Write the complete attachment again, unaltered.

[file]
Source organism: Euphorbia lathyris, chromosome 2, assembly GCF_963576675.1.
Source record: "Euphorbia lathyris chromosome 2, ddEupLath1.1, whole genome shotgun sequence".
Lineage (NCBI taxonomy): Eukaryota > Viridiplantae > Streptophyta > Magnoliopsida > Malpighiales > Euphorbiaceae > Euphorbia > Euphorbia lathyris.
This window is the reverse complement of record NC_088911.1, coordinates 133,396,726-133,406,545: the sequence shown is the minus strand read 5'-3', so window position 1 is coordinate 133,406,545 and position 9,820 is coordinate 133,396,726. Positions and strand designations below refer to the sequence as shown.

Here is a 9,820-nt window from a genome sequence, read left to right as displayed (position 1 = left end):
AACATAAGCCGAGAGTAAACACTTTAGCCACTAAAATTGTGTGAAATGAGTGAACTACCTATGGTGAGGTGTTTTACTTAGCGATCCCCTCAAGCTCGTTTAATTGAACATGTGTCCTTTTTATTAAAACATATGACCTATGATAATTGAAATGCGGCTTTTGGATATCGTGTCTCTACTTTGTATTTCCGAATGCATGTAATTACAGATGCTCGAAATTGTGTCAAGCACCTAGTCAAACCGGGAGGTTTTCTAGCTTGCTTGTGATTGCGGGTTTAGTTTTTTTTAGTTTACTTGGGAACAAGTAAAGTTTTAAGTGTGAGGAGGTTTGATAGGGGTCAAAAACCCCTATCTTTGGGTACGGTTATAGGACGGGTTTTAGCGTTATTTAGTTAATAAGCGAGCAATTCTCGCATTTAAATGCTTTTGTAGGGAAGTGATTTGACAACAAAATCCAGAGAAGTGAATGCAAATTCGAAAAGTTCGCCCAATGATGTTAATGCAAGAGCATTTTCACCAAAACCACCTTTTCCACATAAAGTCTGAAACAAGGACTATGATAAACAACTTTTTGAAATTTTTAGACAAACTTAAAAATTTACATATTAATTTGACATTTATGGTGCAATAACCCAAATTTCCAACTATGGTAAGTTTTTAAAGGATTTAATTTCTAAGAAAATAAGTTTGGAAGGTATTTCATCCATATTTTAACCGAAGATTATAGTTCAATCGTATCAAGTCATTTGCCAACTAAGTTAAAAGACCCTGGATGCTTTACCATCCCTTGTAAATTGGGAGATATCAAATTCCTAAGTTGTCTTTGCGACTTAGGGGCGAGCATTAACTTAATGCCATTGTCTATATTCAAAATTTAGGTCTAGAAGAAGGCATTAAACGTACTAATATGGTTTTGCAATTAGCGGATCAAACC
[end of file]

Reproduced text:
Source organism: Euphorbia lathyris, chromosome 2, assembly GCF_963576675.1.
Source record: "Euphorbia lathyris chromosome 2, ddEupLath1.1, whole genome shotgun sequence".
Lineage (NCBI taxonomy): Eukaryota > Viridiplantae > Streptophyta > Magnoliopsida > Malpighiales > Euphorbiaceae > Euphorbia > Euphorbia lathyris.
This window is the reverse complement of record NC_088911.1, coordinates 133,396,726-133,406,545: the sequence shown is the minus strand read 5'-3', so window position 1 is coordinate 133,406,545 and position 9,820 is coordinate 133,396,726. Positions and strand designations below refer to the sequence as shown.

Here is a 9,820-nt window from a genome sequence, read left to right as displayed (position 1 = left end):
AACATAAGCCGAGAGTAAACACTTTAGCCACTAAAATTGTGTGAAATGAGTGAACTACCTATGGTGAGGTGTTTTACTTAGCGATCCCCTCAAGCTCGTTTAATTGAACATGTGTCCTTTTTATTAAAACATATGACCTATGATAATTGAAATGCGGCTTTTGGATATCGTGTCTCTACTTTGTATTTCCGAATGCATGTAATTACAGATGCTCGAAATTGTGTCAAGCACCTAGTCAAACCGGGAGGTTTTCTAGCTTGCTTGTGATTGCGGGTTTAGTTTTTTTTAGTTTACTTGGGAACAAGTAAAGTTTTAAGTGTGAGGAGGTTTGATAGGGGTCAAAAACCCCTATCTTTGGGTACGGTTATAGGACGGGTTTTAGCGTTATTTAGTTAATAAGCGAGCAATTCTCGCATTTAAATGCTTTTGTAGGGAAGTGATTTGACAACAAAATCCAGAGAAGTGAATGCAAATTCGAAAAGTTCGCCCAATGATGTTAATGCAAGAGCATTTTCACCAAAACCACCTTTTCCACATAAAGTCTGAAACAAGGACTATGATAAACAACTTTTTGAAATTTTTAGACAAACTTAAAAATTTACATATTAATTTGACATTTATGGTGCAATAACCCAAATTTCCAACTATGGTAAGTTTTTAAAGGATTTAATTTCTAAGAAAATAAGTTTGGAAGGTATTTCATCCATATTTTAACCGAAGATTATAGTTCAATCGTATCAAGTCATTTGCCAACTAAGTTAAAAGACCCTGGATGCTTTACCATCCCTTGTAAATTGGGAGATATCAAATTCCTAAGTTGTCTTTGCGACTTAGGGGCGAGCATTAACTTAATGCCATTGTCTATATTCAAAATTTAGGTCTAGAAGAAGGCATTAAACGTACTAATATGGTTTTGCAATTAGCGGATCAAACC